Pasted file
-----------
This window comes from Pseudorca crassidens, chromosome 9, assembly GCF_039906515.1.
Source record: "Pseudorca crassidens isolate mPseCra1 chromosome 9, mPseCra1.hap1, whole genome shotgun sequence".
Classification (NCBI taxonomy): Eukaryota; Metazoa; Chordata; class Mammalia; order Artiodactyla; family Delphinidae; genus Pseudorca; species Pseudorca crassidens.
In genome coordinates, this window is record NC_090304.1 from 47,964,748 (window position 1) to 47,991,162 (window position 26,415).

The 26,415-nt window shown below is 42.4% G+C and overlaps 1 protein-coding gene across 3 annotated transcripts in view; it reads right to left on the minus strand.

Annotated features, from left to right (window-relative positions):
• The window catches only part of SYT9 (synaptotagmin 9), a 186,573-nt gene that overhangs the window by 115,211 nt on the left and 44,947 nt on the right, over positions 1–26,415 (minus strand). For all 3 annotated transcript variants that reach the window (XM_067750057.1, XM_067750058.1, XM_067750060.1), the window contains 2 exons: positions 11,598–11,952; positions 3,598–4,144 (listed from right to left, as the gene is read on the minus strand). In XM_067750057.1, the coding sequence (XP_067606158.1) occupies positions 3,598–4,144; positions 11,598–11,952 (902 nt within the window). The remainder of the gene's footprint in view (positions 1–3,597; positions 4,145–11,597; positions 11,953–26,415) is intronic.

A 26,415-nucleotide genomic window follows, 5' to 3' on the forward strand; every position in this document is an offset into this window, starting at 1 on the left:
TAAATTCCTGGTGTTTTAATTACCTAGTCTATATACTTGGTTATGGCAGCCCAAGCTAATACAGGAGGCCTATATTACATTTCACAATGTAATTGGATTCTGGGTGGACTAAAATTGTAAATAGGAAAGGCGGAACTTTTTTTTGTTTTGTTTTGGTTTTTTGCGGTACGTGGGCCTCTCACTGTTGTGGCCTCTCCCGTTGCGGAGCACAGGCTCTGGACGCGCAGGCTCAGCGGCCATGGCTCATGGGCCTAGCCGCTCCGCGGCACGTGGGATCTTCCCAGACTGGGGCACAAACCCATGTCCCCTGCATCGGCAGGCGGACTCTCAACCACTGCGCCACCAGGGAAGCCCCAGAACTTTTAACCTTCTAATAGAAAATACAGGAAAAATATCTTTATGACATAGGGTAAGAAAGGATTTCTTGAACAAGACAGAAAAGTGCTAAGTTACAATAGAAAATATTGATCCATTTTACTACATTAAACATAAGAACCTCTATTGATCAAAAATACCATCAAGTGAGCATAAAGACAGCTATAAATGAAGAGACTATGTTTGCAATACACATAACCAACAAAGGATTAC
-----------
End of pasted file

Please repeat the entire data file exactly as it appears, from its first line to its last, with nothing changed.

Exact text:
This window comes from Pseudorca crassidens, chromosome 9, assembly GCF_039906515.1.
Source record: "Pseudorca crassidens isolate mPseCra1 chromosome 9, mPseCra1.hap1, whole genome shotgun sequence".
Classification (NCBI taxonomy): Eukaryota; Metazoa; Chordata; class Mammalia; order Artiodactyla; family Delphinidae; genus Pseudorca; species Pseudorca crassidens.
In genome coordinates, this window is record NC_090304.1 from 47,964,748 (window position 1) to 47,991,162 (window position 26,415).

The 26,415-nt window shown below is 42.4% G+C and overlaps 1 protein-coding gene across 3 annotated transcripts in view; it reads right to left on the minus strand.

Annotated features, from left to right (window-relative positions):
• The window catches only part of SYT9 (synaptotagmin 9), a 186,573-nt gene that overhangs the window by 115,211 nt on the left and 44,947 nt on the right, over positions 1–26,415 (minus strand). For all 3 annotated transcript variants that reach the window (XM_067750057.1, XM_067750058.1, XM_067750060.1), the window contains 2 exons: positions 11,598–11,952; positions 3,598–4,144 (listed from right to left, as the gene is read on the minus strand). In XM_067750057.1, the coding sequence (XP_067606158.1) occupies positions 3,598–4,144; positions 11,598–11,952 (902 nt within the window). The remainder of the gene's footprint in view (positions 1–3,597; positions 4,145–11,597; positions 11,953–26,415) is intronic.

A 26,415-nucleotide genomic window follows, 5' to 3' on the forward strand; every position in this document is an offset into this window, starting at 1 on the left:
TAAATTCCTGGTGTTTTAATTACCTAGTCTATATACTTGGTTATGGCAGCCCAAGCTAATACAGGAGGCCTATATTACATTTCACAATGTAATTGGATTCTGGGTGGACTAAAATTGTAAATAGGAAAGGCGGAACTTTTTTTTGTTTTGTTTTGGTTTTTTGCGGTACGTGGGCCTCTCACTGTTGTGGCCTCTCCCGTTGCGGAGCACAGGCTCTGGACGCGCAGGCTCAGCGGCCATGGCTCATGGGCCTAGCCGCTCCGCGGCACGTGGGATCTTCCCAGACTGGGGCACAAACCCATGTCCCCTGCATCGGCAGGCGGACTCTCAACCACTGCGCCACCAGGGAAGCCCCAGAACTTTTAACCTTCTAATAGAAAATACAGGAAAAATATCTTTATGACATAGGGTAAGAAAGGATTTCTTGAACAAGACAGAAAAGTGCTAAGTTACAATAGAAAATATTGATCCATTTTACTACATTAAACATAAGAACCTCTATTGATCAAAAATACCATCAAGTGAGCATAAAGACAGCTATAAATGAAGAGACTATGTTTGCAATACACATAACCAACAAAGGATTAC